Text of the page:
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Corinne Marrinan

'CSI' Also on Corinne
Marrinan's Resume

By Jeanne Sager
HOLLYWOOD, CA — February 24, 2006 – Come Oscar night, one Eldred family will be glued to the tube with fingers crossed.
Ask Kevin Marrinan what it’s like knowing his youngest daughter’s been nominated for an Academy Award, and he says what any dad would say.
“We’re very proud of her.
“But,” he confesses, “it’s hard to really imagine it’s happening!”
Kevin and Cathy Marrinan’s daughter Corinne will be sitting in the Kodak Theatre in Hollywood on March 5, waiting with the rest of the world to hear if her documentary, “A Note of Triumph: The Golden Age of Norman Corwin,” will win the Oscar for best documentary short subject.
This is the second documentary Marrinan has produced with partner Eric Simonson, and the second to be nominated for the prestigious award.
The duo’s “On Tiptoe: Gentle Steps to Freedom,” got the nod in 2000, but the Academy only recognizes two producers for each short subject documentary, so Marrinan’s name got bumped.
“Officially, this is my first nomination,” she said. “It’s very gratifying. I got into kind of the backstage world of this industry, and you usually don’t go into that expecting to be recognized.
“It’s not like being an actor where you practice your ‘I’d like to thank the Academy’ speech in the bathroom mirror.”
Marrinan caught the theater bug in her teens when the Catskill Actors Theater opened in Highland Lake.
Kevin did the electrical work at the theater, and he offered up Corinne’s services to baby-sit the founders’ 4-year-old.
For a 13-year-old from the country, meeting “theater people” was an exciting and new world.
“I knew this was the crowd I want to be with,” she recalled.
So she went from baby-sitting to doing anything she could at the theater, helping build backdrops and working the box office.
“It was kind of like joining the circus, but I didn’t have to leave home,” she recalled with a laugh.
Marrinan worked her way up to stage manager, spending her summers throughout high school and into her first few years at Boston University at the theater.
After graduating from the university in 1995 with a theater degree, Marrinan set off for Chicago.
She’d been told she’d like the theater scene there, and the cost of living was much cheaper than New York.
They were right on both counts, and Marrinan spent five years in Chicago, started her own theatre company and worked at the well-known Goodman Theatre.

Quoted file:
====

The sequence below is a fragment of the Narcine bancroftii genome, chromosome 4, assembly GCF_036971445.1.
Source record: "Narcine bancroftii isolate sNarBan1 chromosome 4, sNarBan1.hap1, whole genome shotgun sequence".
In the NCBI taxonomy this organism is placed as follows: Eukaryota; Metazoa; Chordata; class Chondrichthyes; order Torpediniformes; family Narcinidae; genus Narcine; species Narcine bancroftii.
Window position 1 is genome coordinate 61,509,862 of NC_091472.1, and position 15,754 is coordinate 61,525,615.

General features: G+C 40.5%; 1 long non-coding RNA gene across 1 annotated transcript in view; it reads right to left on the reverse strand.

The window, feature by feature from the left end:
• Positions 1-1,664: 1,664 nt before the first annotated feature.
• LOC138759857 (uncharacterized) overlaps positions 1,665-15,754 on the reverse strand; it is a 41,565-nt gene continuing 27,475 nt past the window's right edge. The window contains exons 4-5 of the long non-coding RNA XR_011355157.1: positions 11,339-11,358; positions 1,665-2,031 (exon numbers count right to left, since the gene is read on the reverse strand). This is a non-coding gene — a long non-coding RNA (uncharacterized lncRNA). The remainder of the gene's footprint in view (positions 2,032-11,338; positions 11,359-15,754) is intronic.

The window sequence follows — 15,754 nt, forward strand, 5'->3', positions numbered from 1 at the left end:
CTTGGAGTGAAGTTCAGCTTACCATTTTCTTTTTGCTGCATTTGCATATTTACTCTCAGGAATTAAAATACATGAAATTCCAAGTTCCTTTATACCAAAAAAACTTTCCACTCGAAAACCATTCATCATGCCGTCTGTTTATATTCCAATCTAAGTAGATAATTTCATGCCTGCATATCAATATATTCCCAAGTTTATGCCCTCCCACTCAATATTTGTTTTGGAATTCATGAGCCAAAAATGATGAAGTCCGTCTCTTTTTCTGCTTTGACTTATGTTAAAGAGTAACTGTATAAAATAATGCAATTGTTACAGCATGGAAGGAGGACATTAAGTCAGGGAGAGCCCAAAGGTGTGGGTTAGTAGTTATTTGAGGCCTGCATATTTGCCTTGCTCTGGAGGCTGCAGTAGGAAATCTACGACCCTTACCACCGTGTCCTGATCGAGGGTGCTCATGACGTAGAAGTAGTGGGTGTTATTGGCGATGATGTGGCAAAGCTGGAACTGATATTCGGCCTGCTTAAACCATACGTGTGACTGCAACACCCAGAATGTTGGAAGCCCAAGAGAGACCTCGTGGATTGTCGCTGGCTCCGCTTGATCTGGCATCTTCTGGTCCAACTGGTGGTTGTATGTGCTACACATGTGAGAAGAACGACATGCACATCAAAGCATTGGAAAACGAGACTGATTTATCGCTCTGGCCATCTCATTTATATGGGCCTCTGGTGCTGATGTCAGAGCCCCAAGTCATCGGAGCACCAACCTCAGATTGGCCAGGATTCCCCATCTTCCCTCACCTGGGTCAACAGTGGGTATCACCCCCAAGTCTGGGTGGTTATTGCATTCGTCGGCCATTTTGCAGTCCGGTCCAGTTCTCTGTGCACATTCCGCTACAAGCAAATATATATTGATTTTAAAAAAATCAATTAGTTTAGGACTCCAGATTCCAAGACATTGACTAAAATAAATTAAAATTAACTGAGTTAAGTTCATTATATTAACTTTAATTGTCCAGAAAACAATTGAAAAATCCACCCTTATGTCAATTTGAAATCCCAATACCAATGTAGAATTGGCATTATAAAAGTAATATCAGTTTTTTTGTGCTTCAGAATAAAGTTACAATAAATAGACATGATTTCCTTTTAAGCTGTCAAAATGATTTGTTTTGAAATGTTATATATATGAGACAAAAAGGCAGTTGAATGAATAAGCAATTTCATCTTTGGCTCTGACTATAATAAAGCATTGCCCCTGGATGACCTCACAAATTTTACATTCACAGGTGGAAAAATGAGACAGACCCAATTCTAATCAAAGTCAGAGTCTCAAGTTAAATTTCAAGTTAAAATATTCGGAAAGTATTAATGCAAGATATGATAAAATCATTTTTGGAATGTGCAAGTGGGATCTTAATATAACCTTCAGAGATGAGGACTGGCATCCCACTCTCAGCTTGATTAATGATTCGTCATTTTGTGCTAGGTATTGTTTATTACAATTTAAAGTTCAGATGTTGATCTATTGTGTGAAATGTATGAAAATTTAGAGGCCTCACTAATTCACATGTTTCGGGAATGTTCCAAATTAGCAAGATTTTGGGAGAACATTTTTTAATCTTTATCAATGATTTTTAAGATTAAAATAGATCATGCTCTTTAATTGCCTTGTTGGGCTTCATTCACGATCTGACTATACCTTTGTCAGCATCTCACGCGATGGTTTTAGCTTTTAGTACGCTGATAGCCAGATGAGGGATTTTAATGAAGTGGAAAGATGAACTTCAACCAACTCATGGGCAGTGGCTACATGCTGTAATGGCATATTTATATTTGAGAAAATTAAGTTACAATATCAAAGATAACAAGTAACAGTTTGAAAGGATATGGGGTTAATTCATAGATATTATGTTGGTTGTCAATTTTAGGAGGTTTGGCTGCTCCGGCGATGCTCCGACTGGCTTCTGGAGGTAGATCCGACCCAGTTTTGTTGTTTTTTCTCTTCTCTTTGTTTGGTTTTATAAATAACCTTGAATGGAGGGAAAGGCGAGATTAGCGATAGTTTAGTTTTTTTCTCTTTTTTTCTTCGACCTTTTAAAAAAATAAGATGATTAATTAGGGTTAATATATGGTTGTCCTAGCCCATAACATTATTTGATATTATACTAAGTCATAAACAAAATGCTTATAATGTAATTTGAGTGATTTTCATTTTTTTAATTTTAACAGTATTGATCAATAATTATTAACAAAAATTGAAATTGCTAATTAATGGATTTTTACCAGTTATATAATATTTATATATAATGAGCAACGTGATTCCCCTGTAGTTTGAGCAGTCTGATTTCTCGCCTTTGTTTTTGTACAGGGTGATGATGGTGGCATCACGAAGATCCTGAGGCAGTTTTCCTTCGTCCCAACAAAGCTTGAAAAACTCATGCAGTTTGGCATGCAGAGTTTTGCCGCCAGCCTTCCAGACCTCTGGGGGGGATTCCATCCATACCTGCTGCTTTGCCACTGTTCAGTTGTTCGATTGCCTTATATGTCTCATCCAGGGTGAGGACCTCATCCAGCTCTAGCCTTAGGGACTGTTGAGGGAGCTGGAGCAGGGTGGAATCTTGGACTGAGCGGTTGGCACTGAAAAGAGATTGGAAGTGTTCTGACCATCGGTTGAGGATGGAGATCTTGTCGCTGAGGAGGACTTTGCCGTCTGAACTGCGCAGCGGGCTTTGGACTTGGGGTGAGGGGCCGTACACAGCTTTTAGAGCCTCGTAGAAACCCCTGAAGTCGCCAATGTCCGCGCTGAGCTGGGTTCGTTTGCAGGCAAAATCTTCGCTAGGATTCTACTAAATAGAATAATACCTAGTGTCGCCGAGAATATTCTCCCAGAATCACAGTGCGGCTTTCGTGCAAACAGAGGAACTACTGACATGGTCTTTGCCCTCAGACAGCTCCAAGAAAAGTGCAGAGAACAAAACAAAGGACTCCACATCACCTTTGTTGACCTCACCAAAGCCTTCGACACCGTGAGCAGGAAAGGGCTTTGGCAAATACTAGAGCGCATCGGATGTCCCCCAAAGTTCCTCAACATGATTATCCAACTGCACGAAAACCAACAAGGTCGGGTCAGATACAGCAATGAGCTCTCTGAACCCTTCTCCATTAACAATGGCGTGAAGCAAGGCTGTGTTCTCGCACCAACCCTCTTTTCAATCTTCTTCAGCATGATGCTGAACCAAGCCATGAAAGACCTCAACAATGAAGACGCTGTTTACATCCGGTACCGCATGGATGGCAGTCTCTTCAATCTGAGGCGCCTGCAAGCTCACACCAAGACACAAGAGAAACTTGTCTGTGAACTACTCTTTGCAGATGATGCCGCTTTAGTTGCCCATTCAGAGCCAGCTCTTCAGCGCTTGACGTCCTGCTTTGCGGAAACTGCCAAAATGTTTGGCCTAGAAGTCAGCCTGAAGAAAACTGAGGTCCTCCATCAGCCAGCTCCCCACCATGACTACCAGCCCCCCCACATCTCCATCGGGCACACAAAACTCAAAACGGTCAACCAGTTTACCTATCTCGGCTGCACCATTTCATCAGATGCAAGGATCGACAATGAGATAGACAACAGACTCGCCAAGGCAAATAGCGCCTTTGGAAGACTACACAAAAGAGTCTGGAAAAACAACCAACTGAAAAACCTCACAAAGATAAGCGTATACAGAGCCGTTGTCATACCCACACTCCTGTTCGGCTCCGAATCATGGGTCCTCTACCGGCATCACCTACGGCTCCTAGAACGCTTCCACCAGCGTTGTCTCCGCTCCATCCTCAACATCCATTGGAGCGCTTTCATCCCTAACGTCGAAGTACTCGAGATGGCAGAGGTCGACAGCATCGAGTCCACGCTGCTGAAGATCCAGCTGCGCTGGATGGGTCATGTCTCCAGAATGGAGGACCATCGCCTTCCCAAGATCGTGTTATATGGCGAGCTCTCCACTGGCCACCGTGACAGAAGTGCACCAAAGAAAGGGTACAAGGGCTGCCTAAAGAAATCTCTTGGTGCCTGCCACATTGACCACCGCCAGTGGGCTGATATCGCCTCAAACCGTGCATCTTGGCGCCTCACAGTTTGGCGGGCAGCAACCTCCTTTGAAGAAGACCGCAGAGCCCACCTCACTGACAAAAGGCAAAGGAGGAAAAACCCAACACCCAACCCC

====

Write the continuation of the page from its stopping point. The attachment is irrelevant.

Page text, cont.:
Over the years, plays at the theater have featured actors such as Harvey Keitel, William H. Macy, William Hurt and John Malkovich.
It was in Chicago that Marrinan met William Petersen.
At the time, the actor had been on television and done a number of movies, but he had yet to make his big hit – “CSI: Crime Scene Investigation.”
“He told me his pilot had been picked up,” Marrinan recalled. “He needed somebody to help him out in L.A. because he was going to produce.”
Petersen said it probably wouldn’t last – he surmised the show would be canceled after a few episodes.
“I think we knew when we were filming the episodes that we were doing something different and special,” she recalled. “But there was this fear, ‘Is America going to like this?’”
Were they going to be interested in the science or bored out of their minds?
Were they going to be turned off by the gross factor?
Six years later, Marrinan is still the associate producer for “CSI” and the two offshoot shows CBS airs, “CSI: Miami” and “CSI: New York.”
She’s one of the few employees working on all three shows.
Producer, she said, can mean one of “a million different things.”
“It can just be a vanity credit for introducing two people,” she said. “It can refer to someone who put up a lot of money.”
In her case, Marrinan is in charge of the “CSI” image in the marketplace, from the TV-to-DVD releases to merchandise licensing.
“Making sure everything that makes it to the marketplace is accurate,” she noted.
Her position has earned her a few writing gigs – she’s credited as co-author of “The CSI Companion,” a book published in 2004 by Simon and Schuster.